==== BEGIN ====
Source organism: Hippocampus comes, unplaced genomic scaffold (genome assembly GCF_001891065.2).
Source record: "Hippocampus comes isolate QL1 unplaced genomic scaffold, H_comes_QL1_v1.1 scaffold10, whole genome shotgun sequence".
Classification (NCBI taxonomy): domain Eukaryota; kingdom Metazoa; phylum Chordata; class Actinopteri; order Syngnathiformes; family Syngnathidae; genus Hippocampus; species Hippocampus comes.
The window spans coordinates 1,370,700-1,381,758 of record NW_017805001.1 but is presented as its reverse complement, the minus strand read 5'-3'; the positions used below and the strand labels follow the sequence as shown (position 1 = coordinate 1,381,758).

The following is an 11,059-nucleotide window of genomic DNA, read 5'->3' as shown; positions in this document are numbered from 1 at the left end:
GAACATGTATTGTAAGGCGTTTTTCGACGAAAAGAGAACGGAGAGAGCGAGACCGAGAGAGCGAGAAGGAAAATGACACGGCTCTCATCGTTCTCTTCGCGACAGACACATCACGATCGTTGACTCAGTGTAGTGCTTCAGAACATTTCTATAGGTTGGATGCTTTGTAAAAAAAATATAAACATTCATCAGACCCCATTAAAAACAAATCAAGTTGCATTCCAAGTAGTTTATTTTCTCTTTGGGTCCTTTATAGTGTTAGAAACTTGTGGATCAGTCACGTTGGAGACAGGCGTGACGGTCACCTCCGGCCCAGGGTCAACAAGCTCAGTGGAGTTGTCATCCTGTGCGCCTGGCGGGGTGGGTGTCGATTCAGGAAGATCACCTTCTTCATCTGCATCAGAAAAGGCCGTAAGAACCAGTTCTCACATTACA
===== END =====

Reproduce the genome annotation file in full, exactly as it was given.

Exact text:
Source organism: Hippocampus comes, unplaced genomic scaffold (genome assembly GCF_001891065.2).
Source record: "Hippocampus comes isolate QL1 unplaced genomic scaffold, H_comes_QL1_v1.1 scaffold10, whole genome shotgun sequence".
Classification (NCBI taxonomy): domain Eukaryota; kingdom Metazoa; phylum Chordata; class Actinopteri; order Syngnathiformes; family Syngnathidae; genus Hippocampus; species Hippocampus comes.
The window spans coordinates 1,370,700-1,381,758 of record NW_017805001.1 but is presented as its reverse complement, the minus strand read 5'-3'; the positions used below and the strand labels follow the sequence as shown (position 1 = coordinate 1,381,758).

The following is an 11,059-nucleotide window of genomic DNA, read 5'->3' as shown; positions in this document are numbered from 1 at the left end:
GAACATGTATTGTAAGGCGTTTTTCGACGAAAAGAGAACGGAGAGAGCGAGACCGAGAGAGCGAGAAGGAAAATGACACGGCTCTCATCGTTCTCTTCGCGACAGACACATCACGATCGTTGACTCAGTGTAGTGCTTCAGAACATTTCTATAGGTTGGATGCTTTGTAAAAAAAATATAAACATTCATCAGACCCCATTAAAAACAAATCAAGTTGCATTCCAAGTAGTTTATTTTCTCTTTGGGTCCTTTATAGTGTTAGAAACTTGTGGATCAGTCACGTTGGAGACAGGCGTGACGGTCACCTCCGGCCCAGGGTCAACAAGCTCAGTGGAGTTGTCATCCTGTGCGCCTGGCGGGGTGGGTGTCGATTCAGGAAGATCACCTTCTTCATCTGCATCAGAAAAGGCCGTAAGAACCAGTTCTCACATTACA